And that’s basically what a middle class girl or lady wore if she had to work around the family farm. If the girl or lady lived in town, she might have worn a corded petticoat or small hoop, but rest of the layers would be the same. (Note: women wore corsets – not stays, like young Betsy does. A corset was not a torture device – it helped with good posture and supported the weight of all the layers of clothing. Also, the underclothes – chemise and drawers – were usually made of cotton, which “breathes.” I have worn these layers of clothes on days over 100 degrees and survived in comfort.)

Re-thinking Our Ideas

Thanks to Hollywood productions we imagine all ladies of Civil War era wore large, fashionable dresses. But studies of original photographs (check Who Wore What? for lots of details) reveal that most women and girls dressed practically, keeping in mind their situation and social class. Certainly, the Westmore ladies dressed quite simply because they worked hard in their home and garden. Other ladies would’ve paired their calico work dresses with hoop skirts.

One of the most important things to remember when considering Civil War ladies’ clothing is: could they accomplish their tasks in the clothes? They loved pretty things, but they were also smart and practical…not just heedless followers of “fashion.”

Your Historian,

Miss Sarah

Fashion: The Ideals & Realities of the Civil War Era

Godey's Lady's Book, 1863Betsy re-wrapped the calico in a piece of brown paper to keep it clean and glanced at a couple of sketches in a copy of Godey’s Ladies Magazine; she still had to decide what style of day dress she wanted…something practical and pretty since this would be her Sunday dress for several years.

            Rachel leaned on the table, gazing longingly at the sketches of elaborate hooped gowns crafted of delicate fabrics and trimmed with lace. “I wish I had a beautiful dress like that,” she murmured.  (Blue, Gray & Crimson: A Story of Civilian Courage at Gettysburg, page 51)

Godey’s Lady’s Book? What was it? This blog post introduces one of the most influential publications of the mid-19th Century and starts the discussion of Civil War era clothing, explaining what the Westmores and their Gettysburg friends would’ve been wearing.

A Magazine

Started in the 1840’s by publisher Louis Godey, Godey’s Lady’s Book (sometimes called Godey’s Magazine) had the largest circulation of any publication in the antebellum period. The magazine was written just for women, and each issue included articles, poetry, full-color fashion plates, homemaking tips, a sewing pattern, and sheet music.

Some of the articles were written by ladies – a breakthrough in American literature publication history. Also Sarah Josepha Hale was the magazine’s editor for forty years and under her direction the readership numbers reached 150,000 in 1860.

Interestingly, Godey’s refused to publish war news during the Civil War. Perhaps the editors felt women didn’t need to be concerned with the war, but obviously the ladies felt differently. Readership numbers dropped.

Influential Fashion Authority

While Godey’s articles, poetry, and other cultural commentary were enjoyed by the ladies (and by historians today!), fashion was the magazine’s forte. The beautifully illustrated, full-color fashion plates set the trends for ladies’ clothing in America.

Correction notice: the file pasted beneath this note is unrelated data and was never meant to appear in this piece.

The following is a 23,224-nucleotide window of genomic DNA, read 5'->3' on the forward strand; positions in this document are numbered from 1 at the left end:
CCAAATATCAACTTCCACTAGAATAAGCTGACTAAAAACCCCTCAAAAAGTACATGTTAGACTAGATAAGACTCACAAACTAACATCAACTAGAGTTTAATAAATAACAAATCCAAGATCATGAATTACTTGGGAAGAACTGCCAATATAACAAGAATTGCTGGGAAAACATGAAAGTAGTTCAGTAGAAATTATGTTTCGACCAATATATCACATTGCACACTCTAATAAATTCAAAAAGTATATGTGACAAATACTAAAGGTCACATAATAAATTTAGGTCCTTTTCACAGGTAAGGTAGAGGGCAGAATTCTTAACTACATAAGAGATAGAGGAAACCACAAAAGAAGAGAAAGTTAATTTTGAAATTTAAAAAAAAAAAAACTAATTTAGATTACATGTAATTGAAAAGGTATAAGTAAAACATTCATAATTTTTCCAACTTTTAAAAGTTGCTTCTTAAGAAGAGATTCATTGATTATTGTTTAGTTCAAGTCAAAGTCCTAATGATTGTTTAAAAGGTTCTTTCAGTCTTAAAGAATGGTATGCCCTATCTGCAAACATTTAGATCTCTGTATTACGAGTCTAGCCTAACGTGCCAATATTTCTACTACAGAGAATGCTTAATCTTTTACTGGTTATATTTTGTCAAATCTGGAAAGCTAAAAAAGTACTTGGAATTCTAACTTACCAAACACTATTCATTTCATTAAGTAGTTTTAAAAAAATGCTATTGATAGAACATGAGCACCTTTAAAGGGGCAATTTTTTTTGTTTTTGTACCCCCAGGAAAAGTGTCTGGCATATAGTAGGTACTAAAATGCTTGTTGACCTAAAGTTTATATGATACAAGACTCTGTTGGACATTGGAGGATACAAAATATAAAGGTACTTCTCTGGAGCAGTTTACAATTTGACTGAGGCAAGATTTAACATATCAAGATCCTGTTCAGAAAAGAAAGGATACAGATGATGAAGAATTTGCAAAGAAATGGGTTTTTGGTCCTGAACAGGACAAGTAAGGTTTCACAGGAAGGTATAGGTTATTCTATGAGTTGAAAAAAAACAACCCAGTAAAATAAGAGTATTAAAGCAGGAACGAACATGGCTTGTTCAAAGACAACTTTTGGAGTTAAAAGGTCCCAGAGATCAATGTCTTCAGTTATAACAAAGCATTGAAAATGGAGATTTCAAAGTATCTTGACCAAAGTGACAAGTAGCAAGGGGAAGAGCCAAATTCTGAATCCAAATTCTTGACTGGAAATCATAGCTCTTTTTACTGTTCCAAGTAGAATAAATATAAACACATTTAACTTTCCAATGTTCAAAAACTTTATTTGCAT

Ladies would examine the sketches in the magazine, read the fashion advice, and recreate (or order their dressmakers to recreate) what they saw.

Click on a photo and enjoy some of these fashion sketches from an 1863 edition. (Note: not every fashion sketch was in color, but many were.)

What We Must Remember

If you like historic, Civil War era clothing, you might be green with envy (or dashing to your fabric closet and sewing machine) after looking at those sketches. However, there is something very important we must remember when viewing the fashion magazine and uncovering (or re-creating) reality.

Let me ask you a question. Do you or your friends dress like the models in fashion magazines of the modern era?

I’m going to guess your answer is: no. But you might copy certain things that you see and like. For example, I’ll look at winter fashion photos on Pinterest. I’m not a fan of the short skirts and leggings, but I love scarves. So I’ll add to my scarf collection and try the new way of twisting and tying the sparkly fabrics. There’s a lot of fashion that just doesn’t agree with folks’ personal preference or budget, but we do what we like and what we can.

Ah…now you discovered the reality of the Civil War era fashion too! Certainly not every lady could afford to wear the “elaborate hooped gowns crafted of delicate fabrics and trimmed with lace.” (And as Betsy points out later in the scene, those dresses weren’t practical!)

Yet, ladies like to know what was popular…fashionable. So they would look at the magazines and recreate what they could. (Exactly what Betsy is planning to do with her new dress.)

So What Did “The Common People” Really Wear?

I can’t answer that today, or I’ll really exceed my word limit. But I promise you that in the next four weeks, we’ll explore exactly what the Westmores of Gettysburg (common, respectable folks) were wearing. And we’ll also talk about military uniforms!

Until next week…

Your Historian,

Miss Sarah

P.S. Did you know Godey’s introduced the Christmas tree to American readers? Queen Victoria of England had started the trend, Godey’s reported it, and Christmas trees were eventually adopted into American holiday culture. Here’s the engraving to prove it!

Godey's Lady's Book, 1850, Christmas Tree